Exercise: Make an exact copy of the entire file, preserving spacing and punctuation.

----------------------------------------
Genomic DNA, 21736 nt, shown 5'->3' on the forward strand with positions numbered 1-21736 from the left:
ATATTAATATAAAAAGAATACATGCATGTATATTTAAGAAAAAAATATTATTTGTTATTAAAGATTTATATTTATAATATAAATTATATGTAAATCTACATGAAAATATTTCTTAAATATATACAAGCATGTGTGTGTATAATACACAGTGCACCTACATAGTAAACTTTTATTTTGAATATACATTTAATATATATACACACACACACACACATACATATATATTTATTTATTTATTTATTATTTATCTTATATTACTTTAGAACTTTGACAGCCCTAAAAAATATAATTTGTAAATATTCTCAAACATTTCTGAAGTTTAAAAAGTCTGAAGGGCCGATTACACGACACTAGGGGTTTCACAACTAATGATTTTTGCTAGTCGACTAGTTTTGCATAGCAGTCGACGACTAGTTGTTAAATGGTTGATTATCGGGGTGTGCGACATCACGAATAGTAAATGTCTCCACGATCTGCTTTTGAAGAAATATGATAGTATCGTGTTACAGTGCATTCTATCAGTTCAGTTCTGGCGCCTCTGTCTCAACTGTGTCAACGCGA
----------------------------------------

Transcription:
Genomic DNA, 21736 nt, shown 5'->3' on the forward strand with positions numbered 1-21736 from the left:
ATATTAATATAAAAAGAATACATGCATGTATATTTAAGAAAAAAATATTATTTGTTATTAAAGATTTATATTTATAATATAAATTATATGTAAATCTACATGAAAATATTTCTTAAATATATACAAGCATGTGTGTGTATAATACACAGTGCACCTACATAGTAAACTTTTATTTTGAATATACATTTAATATATATACACACACACACACACATACATATATATTTATTTATTTATTTATTATTTATCTTATATTACTTTAGAACTTTGACAGCCCTAAAAAATATAATTTGTAAATATTCTCAAACATTTCTGAAGTTTAAAAAGTCTGAAGGGCCGATTACACGACACTAGGGGTTTCACAACTAATGATTTTTGCTAGTCGACTAGTTTTGCATAGCAGTCGACGACTAGTTGTTAAATGGTTGATTATCGGGGTGTGCGACATCACGAATAGTAAATGTCTCCACGATCTGCTTTTGAAGAAATATGATAGTATCGTGTTACAGTGCATTCTATCAGTTCAGTTCTGGCGCCTCTGTCTCAACTGTGTCAACGCGA